The size of a dentigerous cyst was not found to be a predictive factor of a spontaneous eruption. However, in studies by Fujii et al.  and Hyomoto et al. , an average cyst size in cases where there was a spontaneous tooth eruption after marsupialization was similar, while Qian et al.  provided a much lower value (Table 1). Based on these results, it can be concluded that from an orthodontic point of view, the discussed parameter is not a key one in treatment planning. However, it may have an impact on decisions regarding a surgical procedure.
In the work of Fujii et al. , the authors described a difference between groups as statistically significant (p < .05), therefore concluding that a ratio greater than 1:1 is a factor conducive to a spontaneous eruption.
Risks of bias in a pre-intervention domain were considered serious in all works. The reasons were: 1. a failure to use interference elimination methods, such as stratification, regression, matching, standardization or inverse probability weighting, 2. retrospective nature of the research, namely: forming study and control groups after the results have been achieved. Thus, prognostic variables might have been deliberately selected to confirm the assumed hypotheses and 3. selection of participants from a larger group of patients treated in a given unit in a specific timeline, which increases the probability of disturbing the proportion of a primary cohort. This study did not adopt a critical risk because the study group's inclusion criteria were precisely defined in all studies.
Since there was no misclassification of an intervention status, the intervention domain's risk was assessed as low. The study participants were treated routinely, using standard procedures, and medical records were kept. Ongoing records were available entirely to the authors; therefore, a risk of bias due to deviations from the intended interventions and risks of bias due to missing data were considered low. The risks of bias in the measurement of outcomes were defined as moderate because methods of assessing the results were objective and carried out in the same way for the study and control groups. Nevertheless, the lack of randomization made the measurement results potentially dependent on whether the patient belonged to the study or control group.
The risk of bias in selecting the reported results was also moderate because the authors provided all the results without using the data obtained in previous analyzes, despite the studies' retrospective nature.
The risk of bias in all four studies was considered critical. However, despite serious risks of bias of all qualified works, it must not be forgotten that serious risks were recorded only in the pre-intervention domain. The reason was a retrospective nature of the study, which is an obvious disadvantage, however easy to overcome in future studies on this aspect.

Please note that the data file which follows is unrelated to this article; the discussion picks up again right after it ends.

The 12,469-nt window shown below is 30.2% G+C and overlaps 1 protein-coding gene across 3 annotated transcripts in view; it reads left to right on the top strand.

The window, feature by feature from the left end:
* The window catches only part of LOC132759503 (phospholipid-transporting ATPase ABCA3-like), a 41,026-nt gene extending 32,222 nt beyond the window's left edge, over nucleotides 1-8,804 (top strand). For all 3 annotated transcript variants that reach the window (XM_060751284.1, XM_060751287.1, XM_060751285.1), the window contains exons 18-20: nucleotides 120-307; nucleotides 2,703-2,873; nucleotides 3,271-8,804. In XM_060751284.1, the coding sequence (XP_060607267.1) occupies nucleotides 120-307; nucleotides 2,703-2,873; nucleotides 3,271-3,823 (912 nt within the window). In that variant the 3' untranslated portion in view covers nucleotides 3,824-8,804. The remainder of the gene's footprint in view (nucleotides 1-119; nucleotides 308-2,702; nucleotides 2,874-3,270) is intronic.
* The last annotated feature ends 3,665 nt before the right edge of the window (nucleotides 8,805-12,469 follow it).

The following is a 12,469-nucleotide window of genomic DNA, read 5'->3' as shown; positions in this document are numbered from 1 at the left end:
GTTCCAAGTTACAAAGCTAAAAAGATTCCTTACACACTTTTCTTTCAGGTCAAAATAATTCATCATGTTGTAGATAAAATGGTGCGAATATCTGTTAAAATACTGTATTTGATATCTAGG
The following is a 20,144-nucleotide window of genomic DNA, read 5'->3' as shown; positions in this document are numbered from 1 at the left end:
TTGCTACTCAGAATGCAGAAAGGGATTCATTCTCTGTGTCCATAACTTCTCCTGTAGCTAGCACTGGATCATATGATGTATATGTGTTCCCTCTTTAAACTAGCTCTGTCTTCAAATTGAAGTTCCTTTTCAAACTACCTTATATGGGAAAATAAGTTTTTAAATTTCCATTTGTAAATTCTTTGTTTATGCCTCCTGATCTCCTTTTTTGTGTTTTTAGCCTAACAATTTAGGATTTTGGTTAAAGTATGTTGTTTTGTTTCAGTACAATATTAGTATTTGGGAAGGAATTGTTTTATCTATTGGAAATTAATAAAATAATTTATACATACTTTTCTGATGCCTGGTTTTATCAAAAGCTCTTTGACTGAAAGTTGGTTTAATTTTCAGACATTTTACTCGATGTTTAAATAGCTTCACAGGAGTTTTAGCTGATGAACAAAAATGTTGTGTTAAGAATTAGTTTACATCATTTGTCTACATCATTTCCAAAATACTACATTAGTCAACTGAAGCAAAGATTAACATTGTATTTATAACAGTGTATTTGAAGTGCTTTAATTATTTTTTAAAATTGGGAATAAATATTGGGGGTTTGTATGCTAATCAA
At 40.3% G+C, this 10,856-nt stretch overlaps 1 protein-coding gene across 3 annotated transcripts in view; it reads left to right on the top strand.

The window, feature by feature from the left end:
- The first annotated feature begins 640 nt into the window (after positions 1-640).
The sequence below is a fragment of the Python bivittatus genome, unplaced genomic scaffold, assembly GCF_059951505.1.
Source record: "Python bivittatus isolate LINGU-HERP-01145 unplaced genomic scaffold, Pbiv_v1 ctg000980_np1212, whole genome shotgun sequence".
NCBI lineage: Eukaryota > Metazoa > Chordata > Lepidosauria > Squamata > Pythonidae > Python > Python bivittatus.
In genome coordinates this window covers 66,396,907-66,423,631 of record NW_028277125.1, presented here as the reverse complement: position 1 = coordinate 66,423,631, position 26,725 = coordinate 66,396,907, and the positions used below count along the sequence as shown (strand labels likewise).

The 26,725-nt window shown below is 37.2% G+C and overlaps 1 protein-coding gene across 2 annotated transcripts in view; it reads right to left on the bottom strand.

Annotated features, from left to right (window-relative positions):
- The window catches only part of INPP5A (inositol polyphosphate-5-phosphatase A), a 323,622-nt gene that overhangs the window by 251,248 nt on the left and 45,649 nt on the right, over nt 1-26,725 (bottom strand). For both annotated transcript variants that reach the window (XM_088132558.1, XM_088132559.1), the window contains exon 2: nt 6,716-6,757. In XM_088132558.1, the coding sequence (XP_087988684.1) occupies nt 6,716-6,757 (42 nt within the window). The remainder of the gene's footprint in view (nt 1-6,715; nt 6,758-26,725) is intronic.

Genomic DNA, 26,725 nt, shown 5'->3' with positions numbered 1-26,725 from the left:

As for the qualitative assessment based on QAS, in the "Patient Selection" category, the work by Fujii et al. , Hyomoto et al. , and Yahara et al.  obtained 4 points because the patients were appropriately classified into groups according to a differentiating factor, which was either a spontaneous eruption or its lack after marsupialization. Moreover, there was full documentation available, proving that the studied effects did not occur at the beginning of the research. The article by Qian et al.  lost 0.5 points for low representativeness of the study group and another 0.5 points due to the qualitatively weaker control group, which were the participants' healthy teeth from the study group. In turn, such construction of study and control groups by Qian et al. provided no additional differentiating factors. Therefore, this paper awarded 2 points in the section on confounding factors. Articles by Fujii et al.  and Hyomoto et al.  lost 1 point due to age differences between the control and study groups, while the work of Yahara et al.  did not receive points in this category due to significant differences in the size of the control and study groups, which could be a significant factor affecting the studied variables. In the effect assessment section, all articles lost 1 point each due to a lack of evaluators' blinding. The works of Fujii et al.  and Hyomoto et al.  lost 1 additional point due to applying orthodontic traction sooner than three months after marsupialization or performing cystectomy, which could have influenced an assessment of time needed for a tooth to erupt spontaneously.
In this systematic review, the most important database available was searched through using a comprehensive search strategy. However, non-English searches were not undertaken, posing a risk of incomplete yield, which could have had an impact on the obtained results due to the publication bias.
So far, very little research has been conducted on the management of the DC-associated teeth. Apart from merely four retrospective works, which have been selected, only case reports and case series are available [7–19, 25, 26], where the authors present selected methods of treatment, based on individual clinical experiences or protocols adopted in a given unit, which is not in line with the evidence-based medicine.